Fanfares are popular as theme music for television and radio news programs. Additionally they are oftentimes used as victory marches in video games, particularly Role Playing Games. This article is about traditional role-playing games. ...

With such widely known titles as Final Fantasy and Dragon Quest, the fanfares oftentimes stay nearly the same in each game iteration, changing in flavor & instrumentation to reflect the title's particular musical style and to show a growth of that particular element of the game (Both the fanfare itself and the general music). With over 12 titles under its belt, the Final Fantasy series has come to be expected to change the style of the fanfares in each game. In fact, the victory theme itself was frequently entitled "Fanfare". This was even subverted in the latest title, Final Fantasy XII, where the fanfare was eliminated for any non-Boss battle; instead only the music of the surrounding landscape provided for musical accompaniment. This article is about the Final Fantasy franchise. ... Dragon Quest logo Dragon Quest ), published as Dragon Warrior in North America until the 2005 release of Dragon Quest VIII: Journey of the Cursed King, is a series of role-playing games produced by Enix (now Square Enix). ... Final Fantasy XII ) is a console role-playing game developed and published by Square Enix for the Sony PlayStation 2 video game console, and the twelfth installment in the Final Fantasy video game series. ... Look up boss in Wiktionary, the free dictionary. ...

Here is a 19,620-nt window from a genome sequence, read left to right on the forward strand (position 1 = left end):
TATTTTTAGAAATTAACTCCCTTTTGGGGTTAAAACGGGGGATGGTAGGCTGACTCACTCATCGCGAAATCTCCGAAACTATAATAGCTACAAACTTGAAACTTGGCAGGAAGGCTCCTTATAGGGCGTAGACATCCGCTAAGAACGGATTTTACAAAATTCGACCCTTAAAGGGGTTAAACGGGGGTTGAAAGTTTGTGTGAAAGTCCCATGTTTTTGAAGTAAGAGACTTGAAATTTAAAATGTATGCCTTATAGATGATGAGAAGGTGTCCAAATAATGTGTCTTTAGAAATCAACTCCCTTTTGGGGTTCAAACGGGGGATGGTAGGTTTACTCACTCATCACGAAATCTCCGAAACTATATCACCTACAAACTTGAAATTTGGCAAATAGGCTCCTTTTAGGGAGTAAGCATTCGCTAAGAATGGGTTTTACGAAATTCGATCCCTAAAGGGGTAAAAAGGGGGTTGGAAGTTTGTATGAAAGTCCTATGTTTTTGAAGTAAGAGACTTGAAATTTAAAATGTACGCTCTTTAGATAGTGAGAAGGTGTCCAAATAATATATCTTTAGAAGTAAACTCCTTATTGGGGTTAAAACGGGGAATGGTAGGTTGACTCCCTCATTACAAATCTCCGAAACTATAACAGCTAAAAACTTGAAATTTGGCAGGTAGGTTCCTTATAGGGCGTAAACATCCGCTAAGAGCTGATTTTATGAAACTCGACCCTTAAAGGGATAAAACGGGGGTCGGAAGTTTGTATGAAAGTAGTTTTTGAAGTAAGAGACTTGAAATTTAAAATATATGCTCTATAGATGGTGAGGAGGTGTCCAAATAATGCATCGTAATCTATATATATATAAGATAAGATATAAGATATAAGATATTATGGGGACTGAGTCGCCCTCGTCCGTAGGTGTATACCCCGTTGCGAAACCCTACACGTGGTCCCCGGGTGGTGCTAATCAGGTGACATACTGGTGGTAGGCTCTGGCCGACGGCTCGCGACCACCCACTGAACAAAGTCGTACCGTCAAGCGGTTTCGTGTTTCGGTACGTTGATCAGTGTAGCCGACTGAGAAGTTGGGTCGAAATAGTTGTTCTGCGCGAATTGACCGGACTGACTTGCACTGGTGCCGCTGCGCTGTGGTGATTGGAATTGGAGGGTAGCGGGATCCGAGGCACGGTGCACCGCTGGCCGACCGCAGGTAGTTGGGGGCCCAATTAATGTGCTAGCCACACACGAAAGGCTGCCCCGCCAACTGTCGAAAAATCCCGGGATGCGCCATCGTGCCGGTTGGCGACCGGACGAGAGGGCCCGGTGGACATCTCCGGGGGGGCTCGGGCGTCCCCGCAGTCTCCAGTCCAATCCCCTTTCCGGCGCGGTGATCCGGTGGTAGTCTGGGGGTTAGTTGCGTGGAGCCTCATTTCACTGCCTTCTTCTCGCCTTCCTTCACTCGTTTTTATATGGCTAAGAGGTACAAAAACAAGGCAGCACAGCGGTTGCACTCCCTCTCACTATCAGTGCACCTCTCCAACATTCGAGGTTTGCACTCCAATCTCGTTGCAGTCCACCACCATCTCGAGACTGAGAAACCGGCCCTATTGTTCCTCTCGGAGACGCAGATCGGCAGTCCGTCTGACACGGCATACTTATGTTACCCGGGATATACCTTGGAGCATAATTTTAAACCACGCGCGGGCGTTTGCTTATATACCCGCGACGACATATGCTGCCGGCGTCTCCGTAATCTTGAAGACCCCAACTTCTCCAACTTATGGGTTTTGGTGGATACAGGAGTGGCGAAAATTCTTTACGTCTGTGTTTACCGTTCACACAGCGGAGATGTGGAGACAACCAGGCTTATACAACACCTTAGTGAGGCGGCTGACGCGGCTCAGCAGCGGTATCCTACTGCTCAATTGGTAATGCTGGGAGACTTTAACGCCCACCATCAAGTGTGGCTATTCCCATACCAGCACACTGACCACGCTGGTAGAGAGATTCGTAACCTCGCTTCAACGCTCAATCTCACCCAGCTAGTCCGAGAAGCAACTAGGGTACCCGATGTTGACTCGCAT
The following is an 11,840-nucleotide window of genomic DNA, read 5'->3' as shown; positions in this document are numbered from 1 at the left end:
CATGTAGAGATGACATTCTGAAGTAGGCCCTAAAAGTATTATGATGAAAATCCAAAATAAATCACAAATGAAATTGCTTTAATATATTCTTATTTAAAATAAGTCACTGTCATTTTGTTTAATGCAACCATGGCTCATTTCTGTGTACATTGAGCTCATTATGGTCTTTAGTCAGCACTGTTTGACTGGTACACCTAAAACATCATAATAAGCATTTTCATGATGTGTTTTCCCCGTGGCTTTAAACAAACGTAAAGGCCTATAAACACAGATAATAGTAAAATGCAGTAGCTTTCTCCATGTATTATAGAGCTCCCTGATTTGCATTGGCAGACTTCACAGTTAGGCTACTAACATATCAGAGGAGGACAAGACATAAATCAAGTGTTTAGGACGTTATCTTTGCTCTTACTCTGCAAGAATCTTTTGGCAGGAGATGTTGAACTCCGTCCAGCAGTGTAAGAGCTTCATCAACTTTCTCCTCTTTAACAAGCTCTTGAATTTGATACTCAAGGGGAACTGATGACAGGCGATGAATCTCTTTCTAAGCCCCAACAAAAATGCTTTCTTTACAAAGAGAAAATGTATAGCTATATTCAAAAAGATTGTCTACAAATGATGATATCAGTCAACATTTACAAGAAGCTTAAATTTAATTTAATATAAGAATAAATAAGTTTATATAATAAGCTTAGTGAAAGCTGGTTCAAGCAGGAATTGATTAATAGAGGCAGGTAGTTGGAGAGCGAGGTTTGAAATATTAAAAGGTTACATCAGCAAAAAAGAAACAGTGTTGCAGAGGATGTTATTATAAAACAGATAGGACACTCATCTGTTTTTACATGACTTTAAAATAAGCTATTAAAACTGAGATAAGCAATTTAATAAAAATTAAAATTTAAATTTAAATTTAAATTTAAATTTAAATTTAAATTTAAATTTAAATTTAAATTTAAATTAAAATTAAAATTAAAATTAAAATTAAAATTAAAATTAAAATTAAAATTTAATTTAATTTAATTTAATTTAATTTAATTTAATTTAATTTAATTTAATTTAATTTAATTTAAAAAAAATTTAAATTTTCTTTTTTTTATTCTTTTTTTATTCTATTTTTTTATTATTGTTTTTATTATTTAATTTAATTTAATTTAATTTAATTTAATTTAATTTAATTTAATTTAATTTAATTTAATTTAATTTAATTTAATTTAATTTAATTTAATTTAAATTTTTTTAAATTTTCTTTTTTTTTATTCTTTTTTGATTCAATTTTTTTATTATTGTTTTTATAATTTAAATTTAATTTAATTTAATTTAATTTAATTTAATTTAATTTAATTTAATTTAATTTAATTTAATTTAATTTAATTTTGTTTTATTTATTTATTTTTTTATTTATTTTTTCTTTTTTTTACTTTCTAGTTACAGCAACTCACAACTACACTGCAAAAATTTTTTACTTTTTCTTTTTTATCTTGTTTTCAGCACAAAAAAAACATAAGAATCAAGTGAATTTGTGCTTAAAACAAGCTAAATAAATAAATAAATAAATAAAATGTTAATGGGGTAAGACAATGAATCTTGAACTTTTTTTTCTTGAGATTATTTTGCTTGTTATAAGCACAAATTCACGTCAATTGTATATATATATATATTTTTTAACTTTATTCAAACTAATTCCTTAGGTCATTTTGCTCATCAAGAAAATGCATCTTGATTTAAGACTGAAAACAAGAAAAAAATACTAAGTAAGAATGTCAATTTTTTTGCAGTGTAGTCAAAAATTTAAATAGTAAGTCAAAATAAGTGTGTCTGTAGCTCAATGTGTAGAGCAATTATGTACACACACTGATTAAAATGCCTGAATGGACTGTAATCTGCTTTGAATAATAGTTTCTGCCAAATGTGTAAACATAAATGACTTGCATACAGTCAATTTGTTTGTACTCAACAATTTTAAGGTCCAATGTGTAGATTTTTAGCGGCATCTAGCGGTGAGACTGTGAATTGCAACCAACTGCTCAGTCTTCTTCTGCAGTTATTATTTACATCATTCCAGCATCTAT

Fanfares are also frequently seen in Military parades.

See also

External links

  Results from FactBites:
The John Williams Web Pages: Olympic Fanfare and Theme (524 words)
At the same time, the opening fanfare was to be played by herald trumpets at all of the medal ceremonies and official Olympic events, so it had to be based on the harmonic overtones these instruments were capable of producing.
The opening fanfare is in two pieces, a triad-based ascending motive for full brass adorned by thirty-second notes from trumpets, followed by more vigorous response from trumpets supported by an accented low brass pedal that generates additional excitement by entering on the second half of the fourth beat of each 4/4 measure.
This crescendos to a reprise of the "B" portion of the fanfare.